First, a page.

One usual problem for us/Okaasan when "looking out the window" is that from her chair position she can't actually see much, since the window frame is too high. Note to care home/hospital designers: if most of your users are in wheelchairs, how about making window frames lower???

We end up positioning her chair back from the window and trying to talk about things she can see. But of course, she then doesn't know we are talking about the view FROM the window - because that is too far away. Our conversation becomes too abstract for her. It's all not so great.

But this time. The open space room window faces parking areas, and a nearby temple. But there is a black building wall to the right.

"Look it's snowing today, you can see the snow flakes!" Okaasan suddenly said, pointing to the wall. And indeed we could, SHE could. The snow flakes showed up very clearly against the wall, far better that the scene against the grey city landscape or grey sky.

She repeated this a few times, with excitement. And we shared that thrill with her. Whole words. Strung together in a whole sentence. Said with appropriate feeling.

Dementia brings such a huge change to somebody's brain. A few years ago I was enduring those looong kitchen table talks about wartime memories, and flower arrangement classes, and housewife things. Now I am so pleased to hear a simple sentence from Okaasan.

It was a good visit.

Sunday, 28 February 2021

Vaccination cometh????

 Saw Okaasan again yesterday - all great.

Happy, smiley, laughing. No speaking. But she is in a good mood. Given the no-speaking, our allotted visit time of 20 mins is enough.

She gets the happy feeling of seeing us.

We feel reassured.

And, somehow, we can do a double act of chat to fill out 20 mins. What's out the window, the weather, his jacket, my mask design, my impending birthday age...Okaasan looks from face to face and smiles and makes the nodding motion, and open mouth pouting gesture.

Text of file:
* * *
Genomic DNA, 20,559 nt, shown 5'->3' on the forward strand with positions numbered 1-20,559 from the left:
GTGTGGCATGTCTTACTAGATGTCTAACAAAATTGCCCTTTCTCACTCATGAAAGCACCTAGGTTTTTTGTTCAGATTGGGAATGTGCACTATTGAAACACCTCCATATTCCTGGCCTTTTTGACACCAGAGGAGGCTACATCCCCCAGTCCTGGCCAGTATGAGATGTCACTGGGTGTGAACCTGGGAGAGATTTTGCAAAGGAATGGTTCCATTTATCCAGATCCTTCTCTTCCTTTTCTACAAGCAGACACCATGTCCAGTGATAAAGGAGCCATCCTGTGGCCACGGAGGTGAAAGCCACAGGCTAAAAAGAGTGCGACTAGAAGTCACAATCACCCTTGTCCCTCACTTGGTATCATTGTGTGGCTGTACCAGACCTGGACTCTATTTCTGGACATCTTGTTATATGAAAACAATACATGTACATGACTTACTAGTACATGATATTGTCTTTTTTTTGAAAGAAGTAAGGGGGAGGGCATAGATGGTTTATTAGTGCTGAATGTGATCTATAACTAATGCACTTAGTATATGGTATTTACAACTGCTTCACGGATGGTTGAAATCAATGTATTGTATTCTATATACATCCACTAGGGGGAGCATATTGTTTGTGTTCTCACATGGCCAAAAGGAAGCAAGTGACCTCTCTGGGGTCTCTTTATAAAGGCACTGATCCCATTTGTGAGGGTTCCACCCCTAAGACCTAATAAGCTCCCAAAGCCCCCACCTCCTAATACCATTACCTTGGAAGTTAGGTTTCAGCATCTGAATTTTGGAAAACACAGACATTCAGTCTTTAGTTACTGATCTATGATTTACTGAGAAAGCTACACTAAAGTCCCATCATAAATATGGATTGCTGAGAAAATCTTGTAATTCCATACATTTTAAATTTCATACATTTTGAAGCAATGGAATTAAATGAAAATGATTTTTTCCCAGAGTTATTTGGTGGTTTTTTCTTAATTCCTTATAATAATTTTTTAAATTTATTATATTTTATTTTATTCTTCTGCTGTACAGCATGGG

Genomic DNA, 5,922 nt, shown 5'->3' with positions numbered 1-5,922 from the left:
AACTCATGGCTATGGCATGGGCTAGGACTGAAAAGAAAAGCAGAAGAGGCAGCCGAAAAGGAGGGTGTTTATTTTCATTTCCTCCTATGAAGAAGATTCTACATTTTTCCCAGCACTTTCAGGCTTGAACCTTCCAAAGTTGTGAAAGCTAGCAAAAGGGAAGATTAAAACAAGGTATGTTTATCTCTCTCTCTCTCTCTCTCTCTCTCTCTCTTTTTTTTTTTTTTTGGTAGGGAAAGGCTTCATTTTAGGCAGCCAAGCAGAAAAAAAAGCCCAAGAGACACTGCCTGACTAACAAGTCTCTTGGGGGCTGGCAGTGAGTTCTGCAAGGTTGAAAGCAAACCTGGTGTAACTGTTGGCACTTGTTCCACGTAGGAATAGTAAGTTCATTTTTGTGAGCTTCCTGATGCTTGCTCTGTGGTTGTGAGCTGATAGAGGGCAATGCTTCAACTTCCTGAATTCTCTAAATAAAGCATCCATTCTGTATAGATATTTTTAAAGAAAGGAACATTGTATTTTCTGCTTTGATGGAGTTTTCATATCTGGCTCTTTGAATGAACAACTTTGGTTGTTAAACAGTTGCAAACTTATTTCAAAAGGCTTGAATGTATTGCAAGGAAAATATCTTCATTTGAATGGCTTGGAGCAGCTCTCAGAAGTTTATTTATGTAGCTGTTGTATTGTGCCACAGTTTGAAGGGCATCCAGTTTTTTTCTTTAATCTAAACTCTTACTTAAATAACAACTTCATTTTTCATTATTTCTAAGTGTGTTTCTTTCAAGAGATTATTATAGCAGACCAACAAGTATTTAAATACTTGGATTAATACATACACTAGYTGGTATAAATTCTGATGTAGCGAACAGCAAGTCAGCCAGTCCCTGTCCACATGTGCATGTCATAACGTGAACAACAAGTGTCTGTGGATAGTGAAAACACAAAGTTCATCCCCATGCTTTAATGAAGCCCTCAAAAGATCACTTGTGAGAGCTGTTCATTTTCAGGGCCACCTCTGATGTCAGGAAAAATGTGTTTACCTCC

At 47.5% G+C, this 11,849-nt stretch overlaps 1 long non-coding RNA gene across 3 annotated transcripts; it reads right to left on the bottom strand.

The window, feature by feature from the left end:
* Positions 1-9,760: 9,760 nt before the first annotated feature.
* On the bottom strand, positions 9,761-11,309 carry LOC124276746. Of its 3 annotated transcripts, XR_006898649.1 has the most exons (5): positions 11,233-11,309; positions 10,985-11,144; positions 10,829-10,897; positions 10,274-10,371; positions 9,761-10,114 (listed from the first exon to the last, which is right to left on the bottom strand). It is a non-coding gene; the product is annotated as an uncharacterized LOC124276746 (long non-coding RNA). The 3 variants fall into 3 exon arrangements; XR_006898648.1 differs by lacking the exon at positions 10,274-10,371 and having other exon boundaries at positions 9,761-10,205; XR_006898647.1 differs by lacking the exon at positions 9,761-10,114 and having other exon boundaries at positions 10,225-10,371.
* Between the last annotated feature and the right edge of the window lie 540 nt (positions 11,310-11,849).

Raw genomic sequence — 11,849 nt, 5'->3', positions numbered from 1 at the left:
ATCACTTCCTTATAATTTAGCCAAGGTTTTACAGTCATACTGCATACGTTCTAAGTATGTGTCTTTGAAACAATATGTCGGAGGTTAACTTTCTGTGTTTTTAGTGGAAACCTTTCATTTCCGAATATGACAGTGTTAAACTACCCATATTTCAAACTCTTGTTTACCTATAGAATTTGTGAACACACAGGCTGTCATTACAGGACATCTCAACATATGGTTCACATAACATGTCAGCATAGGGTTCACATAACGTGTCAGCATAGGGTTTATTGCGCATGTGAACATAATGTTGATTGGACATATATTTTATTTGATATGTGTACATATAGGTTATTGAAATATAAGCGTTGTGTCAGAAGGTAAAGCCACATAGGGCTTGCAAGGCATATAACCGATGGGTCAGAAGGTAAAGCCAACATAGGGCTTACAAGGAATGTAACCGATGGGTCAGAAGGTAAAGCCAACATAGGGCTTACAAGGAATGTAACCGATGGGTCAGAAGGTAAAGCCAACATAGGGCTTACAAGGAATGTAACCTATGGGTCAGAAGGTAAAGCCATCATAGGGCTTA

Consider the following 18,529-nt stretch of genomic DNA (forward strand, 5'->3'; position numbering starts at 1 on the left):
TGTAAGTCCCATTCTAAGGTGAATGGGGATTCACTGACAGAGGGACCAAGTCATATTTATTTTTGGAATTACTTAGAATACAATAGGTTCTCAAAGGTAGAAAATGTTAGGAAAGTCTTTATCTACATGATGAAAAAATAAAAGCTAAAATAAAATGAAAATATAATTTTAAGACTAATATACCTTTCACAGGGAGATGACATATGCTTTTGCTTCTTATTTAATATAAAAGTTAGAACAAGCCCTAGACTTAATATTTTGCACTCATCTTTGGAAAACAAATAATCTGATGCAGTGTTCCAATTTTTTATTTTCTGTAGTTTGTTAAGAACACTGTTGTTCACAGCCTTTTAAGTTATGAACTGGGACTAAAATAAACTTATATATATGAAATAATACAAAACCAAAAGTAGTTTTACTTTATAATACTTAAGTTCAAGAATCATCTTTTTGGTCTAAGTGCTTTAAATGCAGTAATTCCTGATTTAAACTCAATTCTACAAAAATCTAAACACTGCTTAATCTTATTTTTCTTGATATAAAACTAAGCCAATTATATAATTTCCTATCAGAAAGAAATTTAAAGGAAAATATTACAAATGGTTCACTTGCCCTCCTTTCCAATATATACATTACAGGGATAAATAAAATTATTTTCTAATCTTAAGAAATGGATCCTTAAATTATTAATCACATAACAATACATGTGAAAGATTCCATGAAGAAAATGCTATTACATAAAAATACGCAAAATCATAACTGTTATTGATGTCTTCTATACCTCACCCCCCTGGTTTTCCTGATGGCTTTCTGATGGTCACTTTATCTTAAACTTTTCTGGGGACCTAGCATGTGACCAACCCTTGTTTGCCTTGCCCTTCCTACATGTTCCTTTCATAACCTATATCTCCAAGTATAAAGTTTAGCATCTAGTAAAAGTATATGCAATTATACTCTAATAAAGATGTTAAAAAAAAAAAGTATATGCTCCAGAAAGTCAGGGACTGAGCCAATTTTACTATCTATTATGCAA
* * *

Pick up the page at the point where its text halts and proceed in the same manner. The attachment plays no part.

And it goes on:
And then we're done. Back in the elevator and out into the snow.

Care home sent a letter about the COVID-19 vaccination.๐Ÿ‘€

Japan is JUST starting vaccinations now. Health care workers. Elderly will start in April, a very very slow roll out, which will only really get going in  May. Japan bought its vaccinations from Europe, and then had a system if domestic trials to go thru.

So the general vaccination program is still a month away, at least. Healthy...fairly young people like me probably won't get the call up until late summer...

Dear Son looking at the letter: "Hmm...she hates vaccinations. She won't want it. What should I do?"

 Me: "Well, I hope we can take her out of the home this year, into sunshine, to a coffee shop.  If she picks up Covid in a coffee shop and takes it back into the home....for a few minutes of her bad feeling about injections - we should be thinking of her community - ALL the old people in that home!"

Really. He even considered NOT authorising her to get a vaccine.

Face Palm moment in a relationship.

I hate injections too. Not for the same reasons as Okaasan (general distrust of mainsteam medicine), my feelings are based on the sight of needles entering skin. TV is FULL of that image at the maybe having a feeling-numbing effect on me?

Anyway. Okaasan. I hope she gets the jab. So she can go to a coffee shop this summer.